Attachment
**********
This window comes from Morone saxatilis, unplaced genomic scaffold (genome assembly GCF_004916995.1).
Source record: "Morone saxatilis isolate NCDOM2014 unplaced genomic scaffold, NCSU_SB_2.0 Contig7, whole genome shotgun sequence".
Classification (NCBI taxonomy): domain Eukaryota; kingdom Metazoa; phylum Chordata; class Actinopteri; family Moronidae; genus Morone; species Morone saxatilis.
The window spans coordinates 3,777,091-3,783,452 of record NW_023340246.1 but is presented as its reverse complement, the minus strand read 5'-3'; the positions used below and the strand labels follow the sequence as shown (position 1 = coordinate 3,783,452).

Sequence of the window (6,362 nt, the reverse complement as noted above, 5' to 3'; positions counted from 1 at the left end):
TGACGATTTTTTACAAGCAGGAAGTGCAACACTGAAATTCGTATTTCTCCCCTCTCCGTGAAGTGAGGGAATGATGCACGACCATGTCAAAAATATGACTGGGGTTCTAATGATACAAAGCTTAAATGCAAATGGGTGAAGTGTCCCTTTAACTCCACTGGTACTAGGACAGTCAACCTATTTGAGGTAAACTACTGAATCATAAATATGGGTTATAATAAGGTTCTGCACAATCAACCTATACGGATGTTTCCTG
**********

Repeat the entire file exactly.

This window comes from Morone saxatilis, unplaced genomic scaffold (genome assembly GCF_004916995.1).
Source record: "Morone saxatilis isolate NCDOM2014 unplaced genomic scaffold, NCSU_SB_2.0 Contig7, whole genome shotgun sequence".
Classification (NCBI taxonomy): domain Eukaryota; kingdom Metazoa; phylum Chordata; class Actinopteri; family Moronidae; genus Morone; species Morone saxatilis.
The window spans coordinates 3,777,091-3,783,452 of record NW_023340246.1 but is presented as its reverse complement, the minus strand read 5'-3'; the positions used below and the strand labels follow the sequence as shown (position 1 = coordinate 3,783,452).

Sequence of the window (6,362 nt, the reverse complement as noted above, 5' to 3'; positions counted from 1 at the left end):
TGACGATTTTTTACAAGCAGGAAGTGCAACACTGAAATTCGTATTTCTCCCCTCTCCGTGAAGTGAGGGAATGATGCACGACCATGTCAAAAATATGACTGGGGTTCTAATGATACAAAGCTTAAATGCAAATGGGTGAAGTGTCCCTTTAACTCCACTGGTACTAGGACAGTCAACCTATTTGAGGTAAACTACTGAATCATAAATATGGGTTATAATAAGGTTCTGCACAATCAACCTATACGGATGTTTCCTG